A sure fire way of knowing whether a Midsomer Murders episode is going to be enjoyable is if you can imagine its key characters in a sitcom. A splendidly playful episode that deals with a serious issue in macabre manner, `Shot at Dawn` opened series 11 and definitely fulfils that criteria. It features a couple of old troopers in the form of George Cole and Donald Sinden in what was one of the final roles for both of them playing, well, old troopers whose military families have been at war for ninety years.
The incident that seems to have set it off is depicted in a well realised black and white flashback to 1916 when Tommy Hicks was executed for cowardice by a firing squad led by Duggie Hammond. In the present day Hicks is finally being added to the village war memorial in a ceremony that calls to mind Dad’s Army with the two old men still verbally feuding and a rather ill- disciplined military troop firing a volley in tribute. In the tradition of the best episodes this one is choc full of eccentrics. Donald Sinden plays Henry Hammond, the familiar but always enjoyable bluff very British character the actor specialised in. Though he disappears from the narrative fairly early on he’s there long enough to make a deep impression. Hammond’s family is a real mixed bag- his son Johnny is (not so) secretly gay so the parentage of his two daughters is in question while Johnny’s wife Arabella (a splendid Samantha Bond) exists in her own world. She’s having what she is affronted is later described as “an affair” with Dave Hicks, the dodgy building magnate who has somehow managed to become the Mayor. The Hicks family is equally out there- patriarch Lionel seems playful but this can be deceptive. George Cole gives it twinkle or gravitas as required. Brian Capron is great as the wheeler dealer Mayor and Gemma Craven almost steals the episode with her portrayal of the Mayor’s foul mouthed and paranoid wife Judy.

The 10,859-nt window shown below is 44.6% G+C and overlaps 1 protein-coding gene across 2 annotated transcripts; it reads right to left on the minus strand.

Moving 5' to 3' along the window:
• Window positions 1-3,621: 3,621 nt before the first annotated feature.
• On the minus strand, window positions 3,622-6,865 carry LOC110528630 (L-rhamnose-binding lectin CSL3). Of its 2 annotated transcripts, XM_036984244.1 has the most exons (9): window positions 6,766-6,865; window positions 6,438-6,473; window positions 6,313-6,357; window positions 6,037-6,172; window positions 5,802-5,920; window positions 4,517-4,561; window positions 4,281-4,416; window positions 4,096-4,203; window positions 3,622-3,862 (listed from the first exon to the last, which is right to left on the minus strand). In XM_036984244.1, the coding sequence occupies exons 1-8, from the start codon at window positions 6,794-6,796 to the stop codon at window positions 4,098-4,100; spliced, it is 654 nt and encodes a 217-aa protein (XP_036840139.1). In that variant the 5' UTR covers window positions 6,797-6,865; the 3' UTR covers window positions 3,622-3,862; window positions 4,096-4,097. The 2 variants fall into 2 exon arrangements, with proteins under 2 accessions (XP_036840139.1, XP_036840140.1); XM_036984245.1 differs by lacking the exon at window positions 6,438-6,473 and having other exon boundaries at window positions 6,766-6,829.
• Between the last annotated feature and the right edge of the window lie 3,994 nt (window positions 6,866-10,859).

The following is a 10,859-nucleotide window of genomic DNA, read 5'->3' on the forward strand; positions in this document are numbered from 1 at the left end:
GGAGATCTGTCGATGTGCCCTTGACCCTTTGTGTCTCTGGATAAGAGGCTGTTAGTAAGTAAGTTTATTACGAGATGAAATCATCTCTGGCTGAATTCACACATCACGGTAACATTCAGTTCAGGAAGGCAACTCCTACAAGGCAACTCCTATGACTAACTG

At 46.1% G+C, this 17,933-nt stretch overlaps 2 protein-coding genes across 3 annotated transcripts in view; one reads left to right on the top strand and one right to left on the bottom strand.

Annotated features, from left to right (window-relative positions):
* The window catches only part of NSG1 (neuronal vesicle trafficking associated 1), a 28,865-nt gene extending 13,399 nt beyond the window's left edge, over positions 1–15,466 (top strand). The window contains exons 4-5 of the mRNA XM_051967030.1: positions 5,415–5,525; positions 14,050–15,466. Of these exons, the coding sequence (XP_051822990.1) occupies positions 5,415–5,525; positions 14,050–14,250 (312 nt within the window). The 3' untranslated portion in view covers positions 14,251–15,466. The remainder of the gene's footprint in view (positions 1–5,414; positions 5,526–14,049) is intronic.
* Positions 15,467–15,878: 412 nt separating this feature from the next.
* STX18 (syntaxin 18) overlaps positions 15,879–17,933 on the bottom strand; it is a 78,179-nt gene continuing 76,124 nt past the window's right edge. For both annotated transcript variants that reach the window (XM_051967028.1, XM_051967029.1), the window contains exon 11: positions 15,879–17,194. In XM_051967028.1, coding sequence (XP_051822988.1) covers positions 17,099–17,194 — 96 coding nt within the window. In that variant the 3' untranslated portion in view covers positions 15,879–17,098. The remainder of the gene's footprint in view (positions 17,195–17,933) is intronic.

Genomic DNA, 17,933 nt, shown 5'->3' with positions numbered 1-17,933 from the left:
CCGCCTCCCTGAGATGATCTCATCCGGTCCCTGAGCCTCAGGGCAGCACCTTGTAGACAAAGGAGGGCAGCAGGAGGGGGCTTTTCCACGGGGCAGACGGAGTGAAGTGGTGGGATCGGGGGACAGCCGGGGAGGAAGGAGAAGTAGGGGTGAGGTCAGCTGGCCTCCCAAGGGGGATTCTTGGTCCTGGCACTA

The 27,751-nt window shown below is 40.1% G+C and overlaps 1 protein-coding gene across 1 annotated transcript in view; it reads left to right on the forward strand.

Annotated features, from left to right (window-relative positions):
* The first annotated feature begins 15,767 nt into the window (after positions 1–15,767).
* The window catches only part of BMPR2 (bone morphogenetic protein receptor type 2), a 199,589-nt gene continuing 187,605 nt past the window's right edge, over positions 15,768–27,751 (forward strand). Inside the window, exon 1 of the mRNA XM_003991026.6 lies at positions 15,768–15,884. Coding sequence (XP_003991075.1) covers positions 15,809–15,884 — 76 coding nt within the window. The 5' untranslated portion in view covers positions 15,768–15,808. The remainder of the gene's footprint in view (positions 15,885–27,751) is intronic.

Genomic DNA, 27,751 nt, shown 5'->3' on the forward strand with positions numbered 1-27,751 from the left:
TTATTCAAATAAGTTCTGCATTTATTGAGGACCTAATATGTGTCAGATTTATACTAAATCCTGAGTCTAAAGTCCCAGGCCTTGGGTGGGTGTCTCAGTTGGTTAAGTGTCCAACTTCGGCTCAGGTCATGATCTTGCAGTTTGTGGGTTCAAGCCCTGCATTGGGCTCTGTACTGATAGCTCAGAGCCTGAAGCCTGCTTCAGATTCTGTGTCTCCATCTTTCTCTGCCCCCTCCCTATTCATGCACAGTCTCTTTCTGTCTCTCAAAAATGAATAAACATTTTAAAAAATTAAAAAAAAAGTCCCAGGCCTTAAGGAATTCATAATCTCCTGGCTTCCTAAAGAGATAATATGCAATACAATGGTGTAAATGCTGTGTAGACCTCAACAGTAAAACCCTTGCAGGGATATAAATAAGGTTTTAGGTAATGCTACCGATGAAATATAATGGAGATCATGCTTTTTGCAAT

The episode gives its murders a remote theme in that each is controlled by a device controlled from afar thus throwing off suspicion. So there’s a wheelchair sent into the wheels of a milk float, machine gun fire activated by a garage door control and a harvester piloted from a distance. The last one is a bit messy in that you just keep thinking- well why doesn’t the character stand up or roll to one side. There is also one of the series’ set piece local events. Here a re-creation of a First World War battle is staged in a sequence that allows characters to interact (and eat and drink) as these sequence were there for. Atypically nobody is murdered during this event!
Michael Aitken’s script is surprisingly bold for the series; I can’t think of another episode with more mild swearing or insinuation and there’s even a full frontal view of a female character usually a no-no for the show that can be broadcast as early as 6pm. Then you get a key revelation about the Hammonds that might make you drop your scones! There are also rich characterisations from some of the supporting characters having moments when we see who they really are. It is a large cast but utilised well.
Richard Holthouse’s direction is excellent too- even in that farm scene he manages to make the situation look more menacing than it should. The identity of the murderer is a genuine surprise when you see it the first time hinging on something key that has been staring us all in the face from the start. It is revealed in a scene that has Barnaby in Poirot mode addressing the suspects one at a time. Jones doesn’t have a lot but Barnaby’s tendency to run with theories and not let him in on it giving Jason Hughes plenty of opportunity to pull expressions of frustration.
Oh yes and Joyce, who of course is always involved on the periphery, dresses up as a nurse for the festival for no discernible reason. How she fits all these hobbies into her life remains Midsomer’s biggest mystery.